SHABAZZ PALACES, Sugar Club, Dublin, tonight
Seattle hip-hop duo Shabazz Palaces released one of the most challenging and rewarding projects of 2017 — Quazarz: Born on a Gangster Star and Quazarz vs the Jealous Machines, a twin concept album about a an alien visitor, “a sentient being from somewhere else, an observer sent here to Amurderca to chronicle and explore as a musical emissary”.
MC Ishmael Butler aka Palaceer Lazaro and multi-instrumentalist Tendai “Baba” Maraire are real rap outliers — taking their cues from psychedelia, jazz-fusion and Afrofuturists like Sun Ra and Parliament-Funkadelic.
Shabazz Palaces are a parallel world away from the typical MC and DJ live hip-hop showcase, with the pair programming live beats on the fly, triggering samples and African percussion, while choreographing mirror-image hand gestures to each other.
COM TRUISE, Button Factory, Dublin, tomorrow
If you have enough internet time on your hands you can literally find thousands of synthwave and retrowave artists online, a vast underground community of electronic producers in thrall to lowbrow video game and movie soundtracks, and a VHS case aesthetic to back up their throwback synthlines.
Com Truise aka New York producer Seth Haley is one of the best known of these 80s synth revivalists, alongside Timecop1983, Perturbator and S U R V I V E, who helped turn Stranger Things into a big old nostalgia comfort blanket.
Com Truise, like all the best retrowave artists, creates a fully-realised irony-free sonic world without any cheap nudges and winks. His second official album Iteration, released this June, follows 2011’s Galactic Melt, another collection of slow-motion robotic funk, epic synth jams and melancholy montage interludes.
KIASMOS, Vicar Street, Dublin, Sunday
If you want your techno at the more refined end of the scale, Kiasmos will have you covered for this show as the weekend bows out.
Icelandic composer and multi-instrumentalist Olafur Arnalds and Faroe Islander Janus Rasmussen of electro-pop act Bloodgroup have been collaborating for around a decade, with a debut album and four EPs released over the last five years on avant-garde label Erased Tapes.
The duo make the kind of elegant techno you’d find on Cologne label Kompact’s Total series, with added resonance with Arnalds’ piano and minimal strings. Their most recent EP Blurred is another beautiful slow-release valve of minor key piano, strings and shuffling percussion.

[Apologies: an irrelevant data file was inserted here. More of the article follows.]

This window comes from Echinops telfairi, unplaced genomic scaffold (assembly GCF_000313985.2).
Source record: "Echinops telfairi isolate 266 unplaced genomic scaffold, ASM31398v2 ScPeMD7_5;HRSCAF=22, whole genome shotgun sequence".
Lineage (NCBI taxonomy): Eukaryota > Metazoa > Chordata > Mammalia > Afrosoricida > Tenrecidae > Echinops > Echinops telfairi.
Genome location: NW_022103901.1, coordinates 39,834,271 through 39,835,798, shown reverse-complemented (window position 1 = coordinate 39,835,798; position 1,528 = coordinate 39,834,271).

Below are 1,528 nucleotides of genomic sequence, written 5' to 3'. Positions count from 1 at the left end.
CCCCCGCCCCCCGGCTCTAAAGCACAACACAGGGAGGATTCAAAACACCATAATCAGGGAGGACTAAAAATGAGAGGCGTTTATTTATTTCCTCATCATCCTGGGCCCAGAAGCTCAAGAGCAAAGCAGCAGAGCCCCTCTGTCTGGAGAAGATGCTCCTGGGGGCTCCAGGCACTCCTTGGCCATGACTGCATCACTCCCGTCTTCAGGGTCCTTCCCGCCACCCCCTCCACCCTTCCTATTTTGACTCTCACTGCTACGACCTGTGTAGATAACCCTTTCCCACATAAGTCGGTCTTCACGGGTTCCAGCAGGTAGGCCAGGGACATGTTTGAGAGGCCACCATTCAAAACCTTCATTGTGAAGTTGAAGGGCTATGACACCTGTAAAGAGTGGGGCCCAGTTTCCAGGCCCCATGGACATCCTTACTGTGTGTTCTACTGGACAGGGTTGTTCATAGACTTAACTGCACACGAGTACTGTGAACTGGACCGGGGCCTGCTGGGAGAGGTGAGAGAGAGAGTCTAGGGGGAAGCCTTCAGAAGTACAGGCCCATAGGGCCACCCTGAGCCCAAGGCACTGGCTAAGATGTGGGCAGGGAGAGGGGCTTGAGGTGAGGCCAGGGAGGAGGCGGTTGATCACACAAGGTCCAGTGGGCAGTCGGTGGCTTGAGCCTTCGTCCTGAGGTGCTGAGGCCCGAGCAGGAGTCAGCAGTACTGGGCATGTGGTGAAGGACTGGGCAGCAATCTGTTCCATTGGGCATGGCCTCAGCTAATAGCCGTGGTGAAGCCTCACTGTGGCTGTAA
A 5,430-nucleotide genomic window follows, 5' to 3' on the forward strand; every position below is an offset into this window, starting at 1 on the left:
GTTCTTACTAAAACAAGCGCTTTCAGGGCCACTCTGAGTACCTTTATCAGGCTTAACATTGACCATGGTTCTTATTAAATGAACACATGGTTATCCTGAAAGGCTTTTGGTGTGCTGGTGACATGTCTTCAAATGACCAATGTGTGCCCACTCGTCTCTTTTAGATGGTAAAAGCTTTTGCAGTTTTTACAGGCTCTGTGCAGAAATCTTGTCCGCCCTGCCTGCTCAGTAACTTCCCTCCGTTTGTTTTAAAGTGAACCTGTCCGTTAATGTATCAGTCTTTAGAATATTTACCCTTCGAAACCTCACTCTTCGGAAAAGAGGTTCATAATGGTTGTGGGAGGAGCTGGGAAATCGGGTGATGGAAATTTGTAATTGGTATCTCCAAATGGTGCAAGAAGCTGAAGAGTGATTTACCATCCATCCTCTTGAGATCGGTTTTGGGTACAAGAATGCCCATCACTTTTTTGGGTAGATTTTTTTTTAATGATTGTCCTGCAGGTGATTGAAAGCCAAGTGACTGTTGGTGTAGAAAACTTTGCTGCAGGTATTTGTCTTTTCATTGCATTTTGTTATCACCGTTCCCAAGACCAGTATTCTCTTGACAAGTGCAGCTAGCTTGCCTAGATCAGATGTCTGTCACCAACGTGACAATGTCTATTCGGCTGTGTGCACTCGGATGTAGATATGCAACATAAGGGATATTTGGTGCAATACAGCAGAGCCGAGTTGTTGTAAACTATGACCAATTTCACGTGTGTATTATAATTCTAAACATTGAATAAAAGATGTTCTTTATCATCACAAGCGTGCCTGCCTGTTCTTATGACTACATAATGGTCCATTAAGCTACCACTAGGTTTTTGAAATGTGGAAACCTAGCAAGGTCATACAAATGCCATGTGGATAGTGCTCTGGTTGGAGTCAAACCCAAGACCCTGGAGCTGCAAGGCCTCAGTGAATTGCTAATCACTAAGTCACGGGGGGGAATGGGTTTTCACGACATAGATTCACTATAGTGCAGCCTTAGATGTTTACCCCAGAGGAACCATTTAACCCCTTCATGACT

Get there early for Dublin-based duo Mount Alaska, a perfect complement to the Kiasmos main course. The pair have been drip-feeding tracks every few months since this time last year, from the wispy ambient electronica of Death Maths, to their new track Outlier, with its hints of Burial and Plaid, and a whoosh of a breakdown that’ll stop you in your tracks.
WILL STRATTON, Workmans Club, tomorrow
Press releases can really bend the truth when they bang on about ‘intimate’ gigs, but the Vintage Room upstairs at the Workmans goes way beyond pokey, for a genuinely inviting small space.
You’ll be sitting comfortably among the leather couches 70s wallpaper and vintage cabinets when US folk singer Will Stratton takes his European tour to Dublin.
Stratton has just released his sixth album Rosewood Almanac, his first for acclaimed UK indie label Bella Union. The title refers to his rosewood acoustic guitar, and says he has an intimate relationship with his instrument, crafting delicate songs that evoke Nick Drake, Paul Simon’s pre-Garfunkel songbook and Don McLean.
With the wider release, expect bigger venues than the 40-seat Vintage Room next time.
ALICE COOPER, Olympia Theatre, Dublin, Wednesday and Thursday
Original shock-rocker Alice Cooper missed the golden Halloween gig slot by just over a week — but at least black metallers Cradle of Filth were able to show off their white and black face paint in Dublin’s Academy last week.
69-year-old Cooper is one of the greatest influences on live rock’n’roll, from Kiss to White Zombie and Marilyn Manson, Iron Maiden or any other band who’ve dabbled in dressing up, horror imagery and iconography. That’ll be most metal bands of the last 30 years then.
For over 50 years the Detroit native has revelled in Vaudeville macabre showmanship — from the snakes, tophats and canes, to executing himself on stage and fighting various monsters, often with Broadway and Disney set designers.
The music isn’t secondary though — he’s got an arsenal of pure rock classics, including School’s Out, I Wanna Be Elected, Poison and No More Mister Nice Guy.
His new album Paranormal is another riot of sleazy glam, blues rock and showy guitars — and features extensive drumming from Larry Mullen Jr.
BANANARAMA, SSE Arena, Belfast Thursday
Bananarama were one of the funniest, don’t give a shit party groups of the 80s, who never suffered from any pretensions. Exhibit A: their debut album was called Deep Sea Skiving, with a daft pre-Photoshop undersea scene with cartoon dolphins and starfish.
Their setlist will unfold like the best bits of 80s pop, with karaoke and throwback wedding disco classics like Robert De Niro’s Waiting, Venus and Love in the First Degree.
Sara Dallin and Keren Woodward had been touring as a duo, including shows at Electric Picnic 2016 and Beatyard 2017, but Siobhan Fahey has rejoined and they’re now a proper trio on this latest tour.